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  • Widescreen 1.85:1
  • 16:9 Enhanced
  • Dual Layer (RSDL 40:37)
  • English: Dolby Digital Mono
  • French: Dolby Digital Mono
  • Italian: Dolby Digital Mono
    English, French, Spanish, German, Italian, Dutch, Arabic, English - Hearing Impaired, Italian - Hearing Impaired, Romanian, Bulgarian
  • Theatrical trailer
  • Audio commentary
  • Featurette - Return to Crystal Lake: Making Friday The 13th

Friday the 13th

Warner Bros./Warner Home Video . R4 . COLOR . 91 mins . R . PAL


In 1979 John Carpenter scared audiences across the world with his independent film Halloween. The next year Sean Cunningham gave the scary movie genre a shot with Friday the 13th, except this film was given an independent production budget but had a sponsored national release, opening in over 1,127 cinemas across America. On its opening day, chaos broke out, with audiences scaring themselves stupid with the horrors at Camp Crystal Lake. Audience members left midway screaming, horrified at the carnage brought to life by Cunningham, using Victor Miller’s ever-changing screenplay.

It is these films that brought inspiration to the horror genre – just take a look at Wes Craven’s Scream from 1996, which is a very black satire on the genre with references to classic horror films such as these. It was Friday the 13th and Halloween, along with Nightmare on Elm Street, that brought the horror genre to new levels, making it so formulaic that anyone can follow the rules. These films then led to a mountain of other wannabe horror films being produced in the United States, some of which made it, others that just failed dismally.

So the plot. Well, that’s a good thing to know, but really Friday the 13th doesn’t have one. Recently with Final Destination and Final Destination 2, modern audiences have seen the graphic nature of the joys of killing people. Well Friday the 13th started this off, as this film quite simply is the killing of a group of teenagers in a variety of inventive ways. Suddenly, during the climax, a vague thread of a story evolves, but this only lasts for the final 15 minutes of the film. Still, this film is just a classic in its genre, and a pioneer for many special effects. However, the scene is set at Camp Crystal Lake, where years before two counsellors were mysteriously murdered. Since then, the camp has been cursed with deaths occurring every time summer comes around. Hence the camp got the nickname Camp Blood. Enter the next group of victims... uh teenagers - the next group of counsellors for Camp Crystal Lake. But on Friday the 13th, they start disappearing one by one, and everyone’s a suspect until they’re found brutally killed. Who’s behind this madness? That’s for you to find out as the film unfolds on screen. It holds a few good scares, including an incredibly tense finale, and is quite graphic and gory, even for a member of Generation X. For your collection grab Friday the 13th, Halloween and Scream and you’ve got yourself one awesome scary movie night.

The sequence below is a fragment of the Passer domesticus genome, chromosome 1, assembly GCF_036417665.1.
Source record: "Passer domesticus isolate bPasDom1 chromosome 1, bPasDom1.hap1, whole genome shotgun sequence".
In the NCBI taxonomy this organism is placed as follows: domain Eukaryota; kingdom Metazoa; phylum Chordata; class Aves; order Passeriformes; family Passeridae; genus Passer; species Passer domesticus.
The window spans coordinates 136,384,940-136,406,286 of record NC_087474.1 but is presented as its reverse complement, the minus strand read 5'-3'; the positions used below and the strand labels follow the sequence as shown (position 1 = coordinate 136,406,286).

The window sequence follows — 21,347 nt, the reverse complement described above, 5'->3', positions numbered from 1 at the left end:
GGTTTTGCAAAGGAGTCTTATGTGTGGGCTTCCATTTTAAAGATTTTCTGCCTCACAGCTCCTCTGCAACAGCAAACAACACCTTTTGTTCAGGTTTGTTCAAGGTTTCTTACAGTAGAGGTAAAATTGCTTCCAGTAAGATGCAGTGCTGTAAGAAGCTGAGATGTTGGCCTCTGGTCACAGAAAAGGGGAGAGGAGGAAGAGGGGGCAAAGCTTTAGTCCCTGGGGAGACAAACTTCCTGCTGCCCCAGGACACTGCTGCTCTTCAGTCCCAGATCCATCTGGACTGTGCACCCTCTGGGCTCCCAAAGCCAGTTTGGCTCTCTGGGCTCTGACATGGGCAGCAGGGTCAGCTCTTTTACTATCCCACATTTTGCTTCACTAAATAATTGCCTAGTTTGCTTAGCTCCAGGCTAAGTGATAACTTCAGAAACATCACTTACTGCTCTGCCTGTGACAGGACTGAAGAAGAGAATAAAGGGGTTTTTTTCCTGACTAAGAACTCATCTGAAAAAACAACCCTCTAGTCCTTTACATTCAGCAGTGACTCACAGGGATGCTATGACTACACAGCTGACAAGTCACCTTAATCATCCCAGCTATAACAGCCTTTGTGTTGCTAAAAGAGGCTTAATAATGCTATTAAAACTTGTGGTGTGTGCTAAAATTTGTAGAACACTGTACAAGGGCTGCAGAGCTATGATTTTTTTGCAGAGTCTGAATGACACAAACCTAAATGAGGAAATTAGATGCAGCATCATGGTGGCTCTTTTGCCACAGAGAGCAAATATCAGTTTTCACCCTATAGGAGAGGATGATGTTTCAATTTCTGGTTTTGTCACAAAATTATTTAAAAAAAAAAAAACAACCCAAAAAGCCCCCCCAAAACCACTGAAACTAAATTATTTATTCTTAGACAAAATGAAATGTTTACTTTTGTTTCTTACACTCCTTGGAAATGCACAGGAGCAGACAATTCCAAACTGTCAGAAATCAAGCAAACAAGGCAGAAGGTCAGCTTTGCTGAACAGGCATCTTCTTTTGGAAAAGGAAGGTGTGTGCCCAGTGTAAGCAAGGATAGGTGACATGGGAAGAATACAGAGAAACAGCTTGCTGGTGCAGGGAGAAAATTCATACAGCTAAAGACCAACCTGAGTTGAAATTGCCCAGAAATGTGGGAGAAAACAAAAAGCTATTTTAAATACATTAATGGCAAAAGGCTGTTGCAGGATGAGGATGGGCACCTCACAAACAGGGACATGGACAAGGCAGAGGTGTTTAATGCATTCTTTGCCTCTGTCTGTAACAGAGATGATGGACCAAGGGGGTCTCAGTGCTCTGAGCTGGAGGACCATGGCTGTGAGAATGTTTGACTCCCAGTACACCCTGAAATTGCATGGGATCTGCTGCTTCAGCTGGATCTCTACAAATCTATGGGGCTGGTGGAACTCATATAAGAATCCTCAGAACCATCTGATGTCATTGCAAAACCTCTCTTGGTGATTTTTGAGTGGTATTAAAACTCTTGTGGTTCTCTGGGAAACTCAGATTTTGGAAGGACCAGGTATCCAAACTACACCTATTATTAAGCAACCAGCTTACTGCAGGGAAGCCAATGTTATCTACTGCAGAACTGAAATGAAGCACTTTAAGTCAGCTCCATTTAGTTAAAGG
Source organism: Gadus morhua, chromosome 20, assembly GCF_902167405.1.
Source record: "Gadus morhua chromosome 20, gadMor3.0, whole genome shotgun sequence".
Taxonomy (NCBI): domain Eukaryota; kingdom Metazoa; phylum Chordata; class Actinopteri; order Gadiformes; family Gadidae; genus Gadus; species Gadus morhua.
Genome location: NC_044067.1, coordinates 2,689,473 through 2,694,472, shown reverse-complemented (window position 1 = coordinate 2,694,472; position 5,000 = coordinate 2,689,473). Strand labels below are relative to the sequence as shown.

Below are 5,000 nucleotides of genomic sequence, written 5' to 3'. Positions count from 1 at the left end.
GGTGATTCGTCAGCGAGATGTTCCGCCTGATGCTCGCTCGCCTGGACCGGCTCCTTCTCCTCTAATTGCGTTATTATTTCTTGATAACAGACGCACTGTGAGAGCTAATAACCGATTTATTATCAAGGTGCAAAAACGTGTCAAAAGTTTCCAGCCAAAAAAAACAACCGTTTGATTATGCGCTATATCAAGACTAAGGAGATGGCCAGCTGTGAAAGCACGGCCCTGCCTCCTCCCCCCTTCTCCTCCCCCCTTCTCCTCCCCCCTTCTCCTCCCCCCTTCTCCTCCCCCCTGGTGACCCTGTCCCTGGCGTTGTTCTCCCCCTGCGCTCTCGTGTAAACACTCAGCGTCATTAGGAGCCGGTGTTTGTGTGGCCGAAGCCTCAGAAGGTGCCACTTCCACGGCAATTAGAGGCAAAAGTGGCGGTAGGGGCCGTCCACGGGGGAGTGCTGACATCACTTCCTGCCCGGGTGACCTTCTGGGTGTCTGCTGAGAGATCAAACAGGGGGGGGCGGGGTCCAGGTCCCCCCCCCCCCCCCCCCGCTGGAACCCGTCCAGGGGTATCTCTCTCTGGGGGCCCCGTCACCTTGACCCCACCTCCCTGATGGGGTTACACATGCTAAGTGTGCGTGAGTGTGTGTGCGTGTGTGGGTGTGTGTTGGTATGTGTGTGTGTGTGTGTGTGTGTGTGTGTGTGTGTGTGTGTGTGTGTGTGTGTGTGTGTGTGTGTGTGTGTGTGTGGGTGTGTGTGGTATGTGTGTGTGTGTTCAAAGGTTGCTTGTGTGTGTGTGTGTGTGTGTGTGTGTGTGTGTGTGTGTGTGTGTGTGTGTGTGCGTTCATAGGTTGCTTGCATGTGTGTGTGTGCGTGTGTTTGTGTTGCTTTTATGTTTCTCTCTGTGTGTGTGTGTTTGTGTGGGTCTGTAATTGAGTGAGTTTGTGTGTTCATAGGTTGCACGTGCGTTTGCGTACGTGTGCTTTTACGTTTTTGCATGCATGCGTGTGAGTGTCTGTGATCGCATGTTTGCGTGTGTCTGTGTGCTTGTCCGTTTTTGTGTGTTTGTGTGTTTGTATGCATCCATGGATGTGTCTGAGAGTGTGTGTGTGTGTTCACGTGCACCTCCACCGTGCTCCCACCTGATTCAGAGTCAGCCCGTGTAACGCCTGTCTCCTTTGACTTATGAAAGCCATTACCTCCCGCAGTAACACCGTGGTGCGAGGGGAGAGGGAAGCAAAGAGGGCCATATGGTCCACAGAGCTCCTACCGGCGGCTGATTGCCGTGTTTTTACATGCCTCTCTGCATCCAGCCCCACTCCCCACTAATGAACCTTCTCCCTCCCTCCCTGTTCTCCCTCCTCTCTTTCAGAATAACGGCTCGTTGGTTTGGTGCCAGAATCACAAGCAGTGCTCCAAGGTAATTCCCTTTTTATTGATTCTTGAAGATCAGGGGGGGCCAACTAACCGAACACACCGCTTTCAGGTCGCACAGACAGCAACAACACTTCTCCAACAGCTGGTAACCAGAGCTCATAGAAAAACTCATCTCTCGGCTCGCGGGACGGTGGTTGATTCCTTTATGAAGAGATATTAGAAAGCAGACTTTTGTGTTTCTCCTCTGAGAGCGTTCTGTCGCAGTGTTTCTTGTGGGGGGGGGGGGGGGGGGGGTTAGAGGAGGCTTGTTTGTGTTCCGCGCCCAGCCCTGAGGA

The video is presented in an anamorphically enhanced aspect of 1.85:1 and generally looks pretty good for a 23 year old film. Colours are bright and vibrant, capturing the natural beauty of the great outdoors, without faltering once. Blacks are relatively solid, but sadly shift at times giving the black backgrounds a moving and posterised appearance. Shadow detail is quite low, with some scenes looking fine in the theatrical trailer, and then their counterparts in the film with large black silhouettes. Accompanying the blob-like shapes comes a heap of film artefacts in the form of minute and irritating specks, as well as a nasty scratch or two. Generally, for such an old print, things look mighty fine, but it’s the little things that show up. Especially with a horror film, blacks and shadows should be perfect because you watch them in the dark, more often than not, which tends to show these faults off more.